Central Banks

Why we have to be ‘very careful’ on QE: ECB’s Nowotny

Catherine Boyle and Louisa Bojesen
Have to be careful about ECB's QE exit: Nowotny

The European Central Bank (ECB) will have to be "very careful" unwind its trillion-euro bond-buying program, a leading member of the central bank's governing council has warned.

Ewald Nowotny, governor of Austria's central bank as well as an ECB board member, told CNBC: "We watch with great interest the American experience.

"I think the Fed is doing quite a good job in being very cautious with its policy of tapering."

A U.S. flag flies on top of the Marriner S. Eccles Federal Reserve building in Washington, D.C.
Fed completes the taper

While the ECB took until March this year to launch its 60 billion euro ($66 billion) per month quantitative easing (QE) program, the U.S. Federal Reserve pumped money into its financial system much earlier in the global debt crisis, back in 2008. The U.S. central bank is already in the process of unwinding its asset purchases via so-called "tapering".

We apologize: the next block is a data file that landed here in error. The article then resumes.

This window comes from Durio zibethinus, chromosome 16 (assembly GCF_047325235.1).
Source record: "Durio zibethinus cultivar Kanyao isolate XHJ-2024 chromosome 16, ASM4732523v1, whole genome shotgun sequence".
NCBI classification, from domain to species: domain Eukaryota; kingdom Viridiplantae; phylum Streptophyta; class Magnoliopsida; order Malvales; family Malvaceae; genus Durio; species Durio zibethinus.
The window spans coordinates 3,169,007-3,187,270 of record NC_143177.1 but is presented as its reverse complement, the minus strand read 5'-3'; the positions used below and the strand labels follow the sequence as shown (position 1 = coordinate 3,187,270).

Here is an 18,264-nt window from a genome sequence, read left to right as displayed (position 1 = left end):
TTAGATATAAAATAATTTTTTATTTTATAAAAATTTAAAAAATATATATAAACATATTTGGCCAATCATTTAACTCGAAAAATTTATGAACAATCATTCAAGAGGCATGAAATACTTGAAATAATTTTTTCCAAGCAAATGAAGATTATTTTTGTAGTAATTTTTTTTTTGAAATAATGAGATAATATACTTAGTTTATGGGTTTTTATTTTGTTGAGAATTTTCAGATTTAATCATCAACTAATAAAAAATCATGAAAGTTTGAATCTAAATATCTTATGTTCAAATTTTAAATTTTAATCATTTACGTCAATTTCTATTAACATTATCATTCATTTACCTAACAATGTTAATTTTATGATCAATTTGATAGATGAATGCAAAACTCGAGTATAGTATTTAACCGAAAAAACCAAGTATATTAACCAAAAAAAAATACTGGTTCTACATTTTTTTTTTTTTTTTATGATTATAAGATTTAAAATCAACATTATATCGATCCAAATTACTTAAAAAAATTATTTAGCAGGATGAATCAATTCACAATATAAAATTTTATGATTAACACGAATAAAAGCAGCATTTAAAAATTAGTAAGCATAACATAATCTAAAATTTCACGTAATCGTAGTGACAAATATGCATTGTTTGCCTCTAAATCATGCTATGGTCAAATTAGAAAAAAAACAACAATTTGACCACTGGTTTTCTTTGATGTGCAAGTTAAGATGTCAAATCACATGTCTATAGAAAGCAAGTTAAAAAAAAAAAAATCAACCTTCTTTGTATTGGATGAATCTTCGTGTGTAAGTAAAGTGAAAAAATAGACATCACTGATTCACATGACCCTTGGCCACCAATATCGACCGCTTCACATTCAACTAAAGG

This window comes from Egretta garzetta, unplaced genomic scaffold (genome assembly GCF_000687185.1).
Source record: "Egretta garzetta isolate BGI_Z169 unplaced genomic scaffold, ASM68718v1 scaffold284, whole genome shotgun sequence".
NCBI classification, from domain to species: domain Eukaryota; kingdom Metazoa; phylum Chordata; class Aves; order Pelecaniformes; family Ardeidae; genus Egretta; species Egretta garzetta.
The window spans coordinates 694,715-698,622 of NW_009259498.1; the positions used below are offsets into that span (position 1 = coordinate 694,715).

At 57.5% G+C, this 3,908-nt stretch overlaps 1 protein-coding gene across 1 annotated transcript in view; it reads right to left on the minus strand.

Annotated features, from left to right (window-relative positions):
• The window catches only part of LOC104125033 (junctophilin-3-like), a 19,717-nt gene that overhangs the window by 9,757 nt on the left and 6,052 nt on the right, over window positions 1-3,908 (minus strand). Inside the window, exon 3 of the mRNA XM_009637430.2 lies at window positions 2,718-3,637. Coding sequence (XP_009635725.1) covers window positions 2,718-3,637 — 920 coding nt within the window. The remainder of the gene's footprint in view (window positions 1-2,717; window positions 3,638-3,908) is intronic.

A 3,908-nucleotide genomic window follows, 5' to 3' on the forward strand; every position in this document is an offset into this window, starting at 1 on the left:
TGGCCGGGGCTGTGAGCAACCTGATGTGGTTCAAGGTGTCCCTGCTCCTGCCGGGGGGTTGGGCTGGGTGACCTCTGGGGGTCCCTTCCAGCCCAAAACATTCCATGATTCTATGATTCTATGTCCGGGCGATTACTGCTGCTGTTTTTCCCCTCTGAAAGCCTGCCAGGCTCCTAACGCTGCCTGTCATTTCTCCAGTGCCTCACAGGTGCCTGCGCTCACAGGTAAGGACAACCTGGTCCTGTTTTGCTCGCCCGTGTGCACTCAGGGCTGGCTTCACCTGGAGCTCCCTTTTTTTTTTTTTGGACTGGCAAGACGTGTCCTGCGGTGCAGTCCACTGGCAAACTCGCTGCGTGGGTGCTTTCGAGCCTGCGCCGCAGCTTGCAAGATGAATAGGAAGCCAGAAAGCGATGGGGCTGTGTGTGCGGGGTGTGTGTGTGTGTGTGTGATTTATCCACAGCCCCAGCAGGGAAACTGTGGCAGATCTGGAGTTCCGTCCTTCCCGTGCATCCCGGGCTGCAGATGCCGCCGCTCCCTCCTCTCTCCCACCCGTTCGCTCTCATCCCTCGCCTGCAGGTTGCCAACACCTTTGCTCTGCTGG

Since the ECB's asset purchase program began in March, unexpectedly good economic data from the euro zone has led to some speculation that it might finish earlier than the planned September 2016 deadline. However, Nowotny indicated he wanted to stick to the existing timetable.

Mario Draghi, president of the European Central Bank
Does Draghi have a case for pursuing further QE?

Unfortunately, the economic situation in Europe is in a worse shape than compared with the US, so we are not at the same point of the cycle. So we are now in an upswing, but it is later than the US," Nowotny warned.

Draghi: ECB QE risks are contained

One concern about the long-term impact of QE is that it will lower the value of savings and pensions by devaluing assets like bonds, which form a key part of these assets. At the same time,historically low interest rates mean that returns on savings are lowered.

Nowotny cautioned that "this world of ultra low interest rates is not a long-term equilibrium".

- By CNBC's Catherine Boyle